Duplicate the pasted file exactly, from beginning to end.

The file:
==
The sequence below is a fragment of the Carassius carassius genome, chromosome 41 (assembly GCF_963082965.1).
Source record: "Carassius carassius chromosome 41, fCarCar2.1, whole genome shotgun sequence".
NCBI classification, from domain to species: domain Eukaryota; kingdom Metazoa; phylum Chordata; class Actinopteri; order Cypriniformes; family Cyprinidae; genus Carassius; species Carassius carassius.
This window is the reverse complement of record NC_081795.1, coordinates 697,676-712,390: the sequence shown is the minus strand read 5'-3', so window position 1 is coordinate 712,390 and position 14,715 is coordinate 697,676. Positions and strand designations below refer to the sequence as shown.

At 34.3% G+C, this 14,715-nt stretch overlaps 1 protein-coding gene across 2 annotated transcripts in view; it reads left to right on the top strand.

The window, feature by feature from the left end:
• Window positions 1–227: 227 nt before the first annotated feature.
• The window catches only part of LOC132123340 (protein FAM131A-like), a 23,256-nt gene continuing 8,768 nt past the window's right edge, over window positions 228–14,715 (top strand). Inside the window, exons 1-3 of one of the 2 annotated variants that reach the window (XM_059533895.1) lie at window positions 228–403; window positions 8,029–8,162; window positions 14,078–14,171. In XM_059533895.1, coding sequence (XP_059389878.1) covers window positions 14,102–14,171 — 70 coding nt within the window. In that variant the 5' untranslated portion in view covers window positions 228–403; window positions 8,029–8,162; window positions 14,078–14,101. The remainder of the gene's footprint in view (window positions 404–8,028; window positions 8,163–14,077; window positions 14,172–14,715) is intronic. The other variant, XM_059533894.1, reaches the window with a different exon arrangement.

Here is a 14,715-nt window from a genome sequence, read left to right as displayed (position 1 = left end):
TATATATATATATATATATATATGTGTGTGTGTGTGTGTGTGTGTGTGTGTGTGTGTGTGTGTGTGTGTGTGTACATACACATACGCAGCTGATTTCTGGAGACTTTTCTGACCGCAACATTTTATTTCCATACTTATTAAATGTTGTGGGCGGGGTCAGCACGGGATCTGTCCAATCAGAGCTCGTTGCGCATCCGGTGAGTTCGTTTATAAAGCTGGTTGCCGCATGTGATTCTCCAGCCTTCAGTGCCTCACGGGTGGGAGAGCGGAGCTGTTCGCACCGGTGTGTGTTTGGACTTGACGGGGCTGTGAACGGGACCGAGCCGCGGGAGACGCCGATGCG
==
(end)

The sequence below is a fragment of the Carassius carassius genome, chromosome 41 (assembly GCF_963082965.1).
Source record: "Carassius carassius chromosome 41, fCarCar2.1, whole genome shotgun sequence".
NCBI classification, from domain to species: domain Eukaryota; kingdom Metazoa; phylum Chordata; class Actinopteri; order Cypriniformes; family Cyprinidae; genus Carassius; species Carassius carassius.
This window is the reverse complement of record NC_081795.1, coordinates 697,676-712,390: the sequence shown is the minus strand read 5'-3', so window position 1 is coordinate 712,390 and position 14,715 is coordinate 697,676. Positions and strand designations below refer to the sequence as shown.

At 34.3% G+C, this 14,715-nt stretch overlaps 1 protein-coding gene across 2 annotated transcripts in view; it reads left to right on the top strand.

The window, feature by feature from the left end:
• Window positions 1–227: 227 nt before the first annotated feature.
• The window catches only part of LOC132123340 (protein FAM131A-like), a 23,256-nt gene continuing 8,768 nt past the window's right edge, over window positions 228–14,715 (top strand). Inside the window, exons 1-3 of one of the 2 annotated variants that reach the window (XM_059533895.1) lie at window positions 228–403; window positions 8,029–8,162; window positions 14,078–14,171. In XM_059533895.1, coding sequence (XP_059389878.1) covers window positions 14,102–14,171 — 70 coding nt within the window. In that variant the 5' untranslated portion in view covers window positions 228–403; window positions 8,029–8,162; window positions 14,078–14,101. The remainder of the gene's footprint in view (window positions 404–8,028; window positions 8,163–14,077; window positions 14,172–14,715) is intronic. The other variant, XM_059533894.1, reaches the window with a different exon arrangement.

Here is a 14,715-nt window from a genome sequence, read left to right as displayed (position 1 = left end):
TATATATATATATATATATATATGTGTGTGTGTGTGTGTGTGTGTGTGTGTGTGTGTGTGTGTGTGTGTGTGTACATACACATACGCAGCTGATTTCTGGAGACTTTTCTGACCGCAACATTTTATTTCCATACTTATTAAATGTTGTGGGCGGGGTCAGCACGGGATCTGTCCAATCAGAGCTCGTTGCGCATCCGGTGAGTTCGTTTATAAAGCTGGTTGCCGCATGTGATTCTCCAGCCTTCAGTGCCTCACGGGTGGGAGAGCGGAGCTGTTCGCACCGGTGTGTGTTTGGACTTGACGGGGCTGTGAACGGGACCGAGCCGCGGGAGACGCCGATGCG